The Humanitas Forum


Christianity and Culture



MySpace. The brain-computer interface. Eminem. Postmodernism. Prozac. American Idol. I-40. iPod. Cloning. Instant messaging. Oprah. Wal-Mart. Blue states, red states. Viagra. “Whatever!”


How does America hear the Gospel in light of contemporary culture? What does it mean that the God of the universe became human and lived on the earth some two thousand years ago? That he was crucified and buried and rose bodily from the grave to provide salvation from sin and suffering? How is this message heard in a culture that envisions salvation in terms of a beautiful body, longer life, perfect health, and pleasant moods?


How does America hear the Gospel?


As American society has become indisputably secular, the historic influence of Christianity has ceased to be a significant factor in any segment of contemporary culture. None of the major public sectors of our society—the arts, the media, medicine, law, education, popular culture, government, business, science, industry, or agriculture—are shaped in any meaningful way by the worldview of historic Christianity.


We have arrived at this post-Christian moment as the result of a long and complex process. The diminished cultural impact of Christianity cannot be adequately explained by simply blaming aggressive secularists or competing religions and philosophies. Much, perhaps most, of the marginalization of Christianity has resulted from the church’s abandonment of its foundational beliefs and its cultural tasks.


When cultural observers speak of a “naked public square,” they obviously do not mean that religion has disappeared from American society. Rather, its ideas and practices have been relegated to the private lives of believers. For most Christians this means that, beyond their private lives and personal conduct, they operate by a frame of reference that reflects a secular perspective. Faith has become privatized; it no longer guides the public lives of its adherents. As one theologian pointed out many years ago, “There is no longer a Christian mind”—a mind that makes sense of all of life from the vantage point of historic Christianity.


There is no longer a Christian mind.

Harry Blamires


The need for Christians to “make sense” of the world from within the framework of a Christian mind has never been more critical. The optimism and self-assurance of the modern age has given way to the uncertainty of a postmodern era that is skeptical about the possibility of truth and meaning. Throughout the culture, this skepticism translates into unease about the prospects of meaningful individual or societal accomplishment, despite the enormous scientific and technological resources at our disposal.


What does it mean to follow Jesus in contemporary, post-Christian culture?


This question was posed, somewhat differently, many years ago by the retired missionary and scholar Lesslie Newbigin: “Can the West be converted?” Of course, this question relates to the salvation of human souls, an integral part of Newbigin’s work as a missionary in India. And it includes a concern for how to prepare Christians for living in a culture that is indifferent, skeptical, or even hostile to the commitments of historic Christianity.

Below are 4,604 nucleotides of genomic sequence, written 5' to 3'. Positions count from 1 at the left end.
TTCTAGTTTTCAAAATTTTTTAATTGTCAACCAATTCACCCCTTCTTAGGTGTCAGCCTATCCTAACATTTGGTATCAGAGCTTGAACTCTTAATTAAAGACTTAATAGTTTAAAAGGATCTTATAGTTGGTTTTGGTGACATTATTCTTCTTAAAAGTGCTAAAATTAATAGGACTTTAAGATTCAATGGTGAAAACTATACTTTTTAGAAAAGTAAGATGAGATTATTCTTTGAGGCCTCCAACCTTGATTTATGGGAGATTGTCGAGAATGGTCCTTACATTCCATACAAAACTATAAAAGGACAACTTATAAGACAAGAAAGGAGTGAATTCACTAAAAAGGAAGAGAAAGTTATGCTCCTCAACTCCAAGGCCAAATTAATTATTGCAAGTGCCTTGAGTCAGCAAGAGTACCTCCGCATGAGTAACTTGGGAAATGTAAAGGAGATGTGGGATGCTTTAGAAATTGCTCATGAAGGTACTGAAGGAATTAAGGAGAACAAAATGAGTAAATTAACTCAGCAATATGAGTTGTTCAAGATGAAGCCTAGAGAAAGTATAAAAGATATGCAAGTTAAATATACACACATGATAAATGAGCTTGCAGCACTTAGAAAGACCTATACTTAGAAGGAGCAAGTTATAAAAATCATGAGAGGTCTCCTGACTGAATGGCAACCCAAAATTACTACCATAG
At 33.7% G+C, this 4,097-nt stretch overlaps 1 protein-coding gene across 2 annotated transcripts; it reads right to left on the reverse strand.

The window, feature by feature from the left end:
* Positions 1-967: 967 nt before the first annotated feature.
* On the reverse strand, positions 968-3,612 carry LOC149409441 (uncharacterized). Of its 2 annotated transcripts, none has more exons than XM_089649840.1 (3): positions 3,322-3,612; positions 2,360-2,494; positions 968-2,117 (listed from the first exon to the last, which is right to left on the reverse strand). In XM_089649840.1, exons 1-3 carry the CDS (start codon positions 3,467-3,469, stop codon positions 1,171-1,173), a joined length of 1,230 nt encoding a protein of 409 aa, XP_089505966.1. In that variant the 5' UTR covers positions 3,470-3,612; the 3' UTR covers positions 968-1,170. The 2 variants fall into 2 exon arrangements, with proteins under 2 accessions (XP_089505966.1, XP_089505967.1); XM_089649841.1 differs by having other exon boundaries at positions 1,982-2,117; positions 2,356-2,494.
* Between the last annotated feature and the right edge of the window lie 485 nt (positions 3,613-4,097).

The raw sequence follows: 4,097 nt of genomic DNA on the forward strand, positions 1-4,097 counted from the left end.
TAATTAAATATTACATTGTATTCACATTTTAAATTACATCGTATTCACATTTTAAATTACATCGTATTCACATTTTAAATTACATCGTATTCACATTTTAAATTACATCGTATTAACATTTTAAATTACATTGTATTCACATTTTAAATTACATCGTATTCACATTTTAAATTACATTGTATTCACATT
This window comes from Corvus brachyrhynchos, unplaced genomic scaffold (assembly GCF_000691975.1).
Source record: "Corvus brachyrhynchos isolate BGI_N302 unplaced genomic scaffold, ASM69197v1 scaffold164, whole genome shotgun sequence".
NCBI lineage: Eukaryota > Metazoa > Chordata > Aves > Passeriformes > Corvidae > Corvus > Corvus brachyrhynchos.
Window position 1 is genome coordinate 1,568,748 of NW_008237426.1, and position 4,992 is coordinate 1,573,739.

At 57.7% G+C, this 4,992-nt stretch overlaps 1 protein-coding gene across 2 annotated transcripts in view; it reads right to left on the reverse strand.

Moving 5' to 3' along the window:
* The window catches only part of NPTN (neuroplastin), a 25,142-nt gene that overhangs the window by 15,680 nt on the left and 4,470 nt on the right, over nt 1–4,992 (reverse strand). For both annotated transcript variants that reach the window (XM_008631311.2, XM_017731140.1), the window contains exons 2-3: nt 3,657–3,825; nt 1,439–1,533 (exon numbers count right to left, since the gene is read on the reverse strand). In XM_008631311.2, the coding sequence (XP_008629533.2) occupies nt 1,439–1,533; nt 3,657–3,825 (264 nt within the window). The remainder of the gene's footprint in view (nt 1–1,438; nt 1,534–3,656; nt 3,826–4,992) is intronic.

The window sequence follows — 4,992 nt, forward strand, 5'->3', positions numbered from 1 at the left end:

But more profoundly, Newbigin’s question addresses our confidence, as Christians, in the power of the Gospel to provide answers and alternatives to the skepticism, relativism, and uncertainty of our postmodern moment. How do the teachings of historic Christianity, such as the Creation, the Image of God in Man, the Incarnation, the Trinity, Revelation, and Redemption, speak to the burning issues of our day? How do these doctrines help us address deeper cultural currents—individualism, the loss of community, the loss of historical memory, the possibility of truth, the promotion of self-fulfillment as the highest human value, the changing definition of what it means to be human—that undermine the possibility of Christian faith, practice, and witness?


Can the West be converted?

Lesslie Newbigin


The purpose of The Humanitas Forum on Christianity and Culture is to provide a venue for wrestling with many of the profound issues at the intersection of faith and culture. The mission of The Humanitas Forum is deliberately broader than that of The Humanitas Project, which focuses on bioethics education as an increasingly critical area within Christian discipleship. While the fall 2007 lectures, with Dr. Peter Lawler, will range across several issues in bioethics and biotechnology, the foundational themes will be human dignity, human enhancement, and individualism, all of which have much broader implications in the lives of Christians. Future Forums will address a wide range of topics such as education, entertainment, vocation and calling, Christian discipleship in a secular culture, science and religion, and human suffering.


In sum, the mission of The Humanitas Forum on Christianity and Culture is to address both the need for an accurate understanding of contemporary culture and the requirements for engaging the culture on the basis of historic Christian convictions. Again, what does it mean to follow Jesus in a post-Christian culture?


Michael Poore

Executive Director

The Humanitas Project